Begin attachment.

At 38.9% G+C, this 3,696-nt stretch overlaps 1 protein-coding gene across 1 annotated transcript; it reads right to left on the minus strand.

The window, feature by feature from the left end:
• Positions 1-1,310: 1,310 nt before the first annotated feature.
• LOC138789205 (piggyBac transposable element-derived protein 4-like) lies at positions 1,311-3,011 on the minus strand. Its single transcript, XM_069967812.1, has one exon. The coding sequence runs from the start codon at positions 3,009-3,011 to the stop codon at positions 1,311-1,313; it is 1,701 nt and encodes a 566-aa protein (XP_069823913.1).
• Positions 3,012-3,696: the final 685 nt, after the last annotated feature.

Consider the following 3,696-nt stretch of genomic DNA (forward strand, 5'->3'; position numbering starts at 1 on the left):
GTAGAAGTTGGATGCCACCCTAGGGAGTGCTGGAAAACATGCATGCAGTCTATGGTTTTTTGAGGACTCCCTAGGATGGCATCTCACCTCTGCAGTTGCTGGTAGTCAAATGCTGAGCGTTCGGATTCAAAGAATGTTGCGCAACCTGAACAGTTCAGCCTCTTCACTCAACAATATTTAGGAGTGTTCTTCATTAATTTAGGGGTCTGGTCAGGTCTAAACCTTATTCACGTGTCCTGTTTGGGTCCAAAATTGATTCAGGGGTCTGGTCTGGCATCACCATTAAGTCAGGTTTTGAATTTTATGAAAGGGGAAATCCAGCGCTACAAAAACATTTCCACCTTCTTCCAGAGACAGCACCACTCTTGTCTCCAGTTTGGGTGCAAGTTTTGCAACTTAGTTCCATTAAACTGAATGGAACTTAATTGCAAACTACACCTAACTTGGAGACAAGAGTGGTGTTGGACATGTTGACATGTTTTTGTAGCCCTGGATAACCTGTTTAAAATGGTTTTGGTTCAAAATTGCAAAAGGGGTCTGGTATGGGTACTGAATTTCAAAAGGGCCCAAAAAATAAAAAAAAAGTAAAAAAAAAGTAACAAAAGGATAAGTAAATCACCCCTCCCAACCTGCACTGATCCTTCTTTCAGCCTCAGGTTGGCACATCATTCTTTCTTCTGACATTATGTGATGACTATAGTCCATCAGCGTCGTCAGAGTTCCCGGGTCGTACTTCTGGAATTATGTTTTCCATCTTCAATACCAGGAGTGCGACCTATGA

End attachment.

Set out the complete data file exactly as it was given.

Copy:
At 38.9% G+C, this 3,696-nt stretch overlaps 1 protein-coding gene across 1 annotated transcript; it reads right to left on the minus strand.

The window, feature by feature from the left end:
• Positions 1-1,310: 1,310 nt before the first annotated feature.
• LOC138789205 (piggyBac transposable element-derived protein 4-like) lies at positions 1,311-3,011 on the minus strand. Its single transcript, XM_069967812.1, has one exon. The coding sequence runs from the start codon at positions 3,009-3,011 to the stop codon at positions 1,311-1,313; it is 1,701 nt and encodes a 566-aa protein (XP_069823913.1).
• Positions 3,012-3,696: the final 685 nt, after the last annotated feature.

Consider the following 3,696-nt stretch of genomic DNA (forward strand, 5'->3'; position numbering starts at 1 on the left):
GTAGAAGTTGGATGCCACCCTAGGGAGTGCTGGAAAACATGCATGCAGTCTATGGTTTTTTGAGGACTCCCTAGGATGGCATCTCACCTCTGCAGTTGCTGGTAGTCAAATGCTGAGCGTTCGGATTCAAAGAATGTTGCGCAACCTGAACAGTTCAGCCTCTTCACTCAACAATATTTAGGAGTGTTCTTCATTAATTTAGGGGTCTGGTCAGGTCTAAACCTTATTCACGTGTCCTGTTTGGGTCCAAAATTGATTCAGGGGTCTGGTCTGGCATCACCATTAAGTCAGGTTTTGAATTTTATGAAAGGGGAAATCCAGCGCTACAAAAACATTTCCACCTTCTTCCAGAGACAGCACCACTCTTGTCTCCAGTTTGGGTGCAAGTTTTGCAACTTAGTTCCATTAAACTGAATGGAACTTAATTGCAAACTACACCTAACTTGGAGACAAGAGTGGTGTTGGACATGTTGACATGTTTTTGTAGCCCTGGATAACCTGTTTAAAATGGTTTTGGTTCAAAATTGCAAAAGGGGTCTGGTATGGGTACTGAATTTCAAAAGGGCCCAAAAAATAAAAAAAAAGTAAAAAAAAAGTAACAAAAGGATAAGTAAATCACCCCTCCCAACCTGCACTGATCCTTCTTTCAGCCTCAGGTTGGCACATCATTCTTTCTTCTGACATTATGTGATGACTATAGTCCATCAGCGTCGTCAGAGTTCCCGGGTCGTACTTCTGGAATTATGTTTTCCATCTTCAATACCAGGAGTGCGACCTATGA